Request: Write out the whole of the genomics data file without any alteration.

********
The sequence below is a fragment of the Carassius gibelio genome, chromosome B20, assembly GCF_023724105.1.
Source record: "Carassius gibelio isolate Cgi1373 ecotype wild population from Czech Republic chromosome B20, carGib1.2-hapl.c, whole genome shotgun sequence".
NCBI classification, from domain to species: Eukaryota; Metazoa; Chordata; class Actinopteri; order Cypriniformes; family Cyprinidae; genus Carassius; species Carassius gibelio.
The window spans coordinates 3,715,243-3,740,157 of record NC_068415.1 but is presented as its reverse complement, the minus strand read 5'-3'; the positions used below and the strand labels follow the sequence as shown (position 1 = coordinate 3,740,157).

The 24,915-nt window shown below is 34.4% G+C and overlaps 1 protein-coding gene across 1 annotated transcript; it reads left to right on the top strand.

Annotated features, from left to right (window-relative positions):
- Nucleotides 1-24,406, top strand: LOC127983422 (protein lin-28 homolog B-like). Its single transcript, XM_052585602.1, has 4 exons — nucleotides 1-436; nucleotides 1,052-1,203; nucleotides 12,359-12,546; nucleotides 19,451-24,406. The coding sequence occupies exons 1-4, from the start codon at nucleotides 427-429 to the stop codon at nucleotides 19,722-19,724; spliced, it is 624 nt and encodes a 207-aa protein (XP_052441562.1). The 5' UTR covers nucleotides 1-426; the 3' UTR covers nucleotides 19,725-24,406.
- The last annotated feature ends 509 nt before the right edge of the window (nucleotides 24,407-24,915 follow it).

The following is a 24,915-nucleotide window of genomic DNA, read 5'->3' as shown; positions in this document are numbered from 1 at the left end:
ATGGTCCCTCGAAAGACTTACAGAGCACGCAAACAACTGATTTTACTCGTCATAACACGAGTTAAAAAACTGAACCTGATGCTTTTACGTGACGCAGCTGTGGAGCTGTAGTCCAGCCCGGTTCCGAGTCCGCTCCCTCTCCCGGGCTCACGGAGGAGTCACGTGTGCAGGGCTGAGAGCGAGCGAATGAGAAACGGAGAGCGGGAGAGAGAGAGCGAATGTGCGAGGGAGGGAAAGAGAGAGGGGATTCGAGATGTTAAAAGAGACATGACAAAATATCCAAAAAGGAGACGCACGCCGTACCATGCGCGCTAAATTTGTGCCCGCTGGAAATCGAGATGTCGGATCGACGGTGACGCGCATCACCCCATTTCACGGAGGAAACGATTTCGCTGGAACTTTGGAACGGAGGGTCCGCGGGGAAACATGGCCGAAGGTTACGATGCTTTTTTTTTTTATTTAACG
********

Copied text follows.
The sequence below is a fragment of the Carassius gibelio genome, chromosome B20, assembly GCF_023724105.1.
Source record: "Carassius gibelio isolate Cgi1373 ecotype wild population from Czech Republic chromosome B20, carGib1.2-hapl.c, whole genome shotgun sequence".
NCBI classification, from domain to species: Eukaryota; Metazoa; Chordata; class Actinopteri; order Cypriniformes; family Cyprinidae; genus Carassius; species Carassius gibelio.
The window spans coordinates 3,715,243-3,740,157 of record NC_068415.1 but is presented as its reverse complement, the minus strand read 5'-3'; the positions used below and the strand labels follow the sequence as shown (position 1 = coordinate 3,740,157).

The 24,915-nt window shown below is 34.4% G+C and overlaps 1 protein-coding gene across 1 annotated transcript; it reads left to right on the top strand.

Annotated features, from left to right (window-relative positions):
- Nucleotides 1-24,406, top strand: LOC127983422 (protein lin-28 homolog B-like). Its single transcript, XM_052585602.1, has 4 exons — nucleotides 1-436; nucleotides 1,052-1,203; nucleotides 12,359-12,546; nucleotides 19,451-24,406. The coding sequence occupies exons 1-4, from the start codon at nucleotides 427-429 to the stop codon at nucleotides 19,722-19,724; spliced, it is 624 nt and encodes a 207-aa protein (XP_052441562.1). The 5' UTR covers nucleotides 1-426; the 3' UTR covers nucleotides 19,725-24,406.
- The last annotated feature ends 509 nt before the right edge of the window (nucleotides 24,407-24,915 follow it).

The following is a 24,915-nucleotide window of genomic DNA, read 5'->3' as shown; positions in this document are numbered from 1 at the left end:
ATGGTCCCTCGAAAGACTTACAGAGCACGCAAACAACTGATTTTACTCGTCATAACACGAGTTAAAAAACTGAACCTGATGCTTTTACGTGACGCAGCTGTGGAGCTGTAGTCCAGCCCGGTTCCGAGTCCGCTCCCTCTCCCGGGCTCACGGAGGAGTCACGTGTGCAGGGCTGAGAGCGAGCGAATGAGAAACGGAGAGCGGGAGAGAGAGAGCGAATGTGCGAGGGAGGGAAAGAGAGAGGGGATTCGAGATGTTAAAAGAGACATGACAAAATATCCAAAAAGGAGACGCACGCCGTACCATGCGCGCTAAATTTGTGCCCGCTGGAAATCGAGATGTCGGATCGACGGTGACGCGCATCACCCCATTTCACGGAGGAAACGATTTCGCTGGAACTTTGGAACGGAGGGTCCGCGGGGAAACATGGCCGAAGGTTACGATGCTTTTTTTTTTTATTTAACG